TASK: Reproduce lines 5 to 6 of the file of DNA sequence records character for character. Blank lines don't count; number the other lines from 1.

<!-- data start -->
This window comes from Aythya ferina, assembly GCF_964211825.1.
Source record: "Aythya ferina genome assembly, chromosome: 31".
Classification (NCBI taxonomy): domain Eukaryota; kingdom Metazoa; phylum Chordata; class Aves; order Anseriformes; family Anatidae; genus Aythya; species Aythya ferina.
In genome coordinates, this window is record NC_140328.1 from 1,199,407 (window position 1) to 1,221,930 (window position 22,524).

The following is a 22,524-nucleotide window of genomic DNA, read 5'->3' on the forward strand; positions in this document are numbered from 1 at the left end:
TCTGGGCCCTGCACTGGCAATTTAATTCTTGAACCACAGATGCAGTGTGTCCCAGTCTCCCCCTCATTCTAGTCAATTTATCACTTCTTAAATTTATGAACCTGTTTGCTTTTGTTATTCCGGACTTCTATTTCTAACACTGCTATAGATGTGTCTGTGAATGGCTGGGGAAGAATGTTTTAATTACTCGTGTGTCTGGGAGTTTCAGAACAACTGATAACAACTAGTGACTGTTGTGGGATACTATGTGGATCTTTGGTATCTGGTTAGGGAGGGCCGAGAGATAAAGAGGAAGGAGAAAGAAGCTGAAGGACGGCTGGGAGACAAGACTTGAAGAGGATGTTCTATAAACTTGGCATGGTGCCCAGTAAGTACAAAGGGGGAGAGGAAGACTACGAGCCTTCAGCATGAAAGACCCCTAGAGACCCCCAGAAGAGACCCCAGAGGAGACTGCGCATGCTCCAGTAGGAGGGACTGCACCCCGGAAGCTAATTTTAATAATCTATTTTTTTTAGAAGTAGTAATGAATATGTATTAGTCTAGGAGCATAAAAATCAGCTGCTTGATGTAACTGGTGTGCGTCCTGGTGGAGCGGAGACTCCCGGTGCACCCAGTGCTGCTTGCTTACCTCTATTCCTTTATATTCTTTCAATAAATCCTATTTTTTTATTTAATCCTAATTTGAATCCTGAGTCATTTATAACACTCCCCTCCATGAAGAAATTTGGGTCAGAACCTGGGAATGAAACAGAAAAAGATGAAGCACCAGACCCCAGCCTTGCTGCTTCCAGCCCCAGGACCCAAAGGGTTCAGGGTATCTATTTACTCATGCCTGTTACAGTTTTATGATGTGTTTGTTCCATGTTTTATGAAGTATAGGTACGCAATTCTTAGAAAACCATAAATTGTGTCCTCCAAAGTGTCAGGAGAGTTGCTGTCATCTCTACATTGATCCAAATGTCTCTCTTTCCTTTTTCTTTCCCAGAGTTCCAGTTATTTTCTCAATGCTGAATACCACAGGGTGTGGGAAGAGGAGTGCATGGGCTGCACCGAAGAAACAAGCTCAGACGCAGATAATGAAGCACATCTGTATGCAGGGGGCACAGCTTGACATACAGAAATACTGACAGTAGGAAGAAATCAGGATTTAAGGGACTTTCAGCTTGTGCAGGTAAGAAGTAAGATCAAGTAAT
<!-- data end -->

The following is a 22,524-nucleotide window of genomic DNA, read 5'->3' on the forward strand; positions in this document are numbered from 1 at the left end:
TCTGGGCCCTGCACTGGCAATTTAATTCTTGAACCACAGATGCAGTGTGTCCCAGTCTCCCCCTCATTCTAGTCAATTTATCACTTCTTAAATTTATGAACCTGTTTGCTTTTGTTATTCCGGACTTCTATTTCTAACACTGCTATAGATGTGTCTGTGAATGGCTGGGGAAGAATGTTTTAATTACTCGTGTGTCTGGGAGTTTCAGAACAACTGATAACAACTAGTGACTGTTGTGGGATACTATGTGGATCTTTGGTATCTGGTTAGGGAGGGCCGAGAGATAAAGAGGAAGGAGAAAGAAGCTGAAGGACGGCTGGGAGACAAGACTTGAAGAGGATGTTCTATAAACTTGGCATGGTGCCCAGTAAGTACAAAGGGGGAGAGGAAGACTACGAGCCTTCAGCATGAAAGACCCCTAGAGACCCCCAGAAGAGACCCCAGAGGAGACTGCGCATGCTCCAGTAGGAGGGACTGCACCCCGGAAGCTAATTTTAATAATCTATTTTTTTTAGAAGTAGTAATGAATATGTATTAGTCTAGGAGCATAAAAATCAGCTGCTTGATGTAACTGGTGTGCGTCCTGGTGGAGCGGAGACTCCCGGTGCACCCAGTGCTGCTTGCTTACCTCTATTCCTTTATATTCTTTCAATAAATCCTATTTTTTTATTTAATCCTAATTTGAATCCTGAGTCATTTATAACACTCCCCTCCATGAAGAAATTTGGGTCAGAACCTGGGAATGAAACAGAAAAAGATGAAGCACCAGACCCCAGCCTTGCTGCTTCCAGCCCCAGGACCCAAAGGGTTCAGGGTATCTATTTACTCATGCCTGTTACAGTTTTATGATGTGTTTGTTCCATGTTTTATGAAGTATAGGTACGCAATTCTTAGAAAACCATAAATTGTGTCCTCCAAAGTGTCAGGAGAGTTGCTGTCATCTCTACATTGATCCAAATGTCTCTCTTTCCTTTTTCTTTCCCAGAGTTCCAGTTATTTTCTCAATGCTGAATACCACAGGGTGTGGGAAGAGGAGTGCATGGGCTGCACCGAAGAAACAAGCTCAGACGCAGATAATGAAGCACATCTGTATGCAGGGGGCACAGCTTGACATACAGAAATACTGACAGTAGGAAGAAATCAGGATTTAAGGGACTTTCAGCTTGTGCAGGTAAGAAGTAAGATCAAGTAAT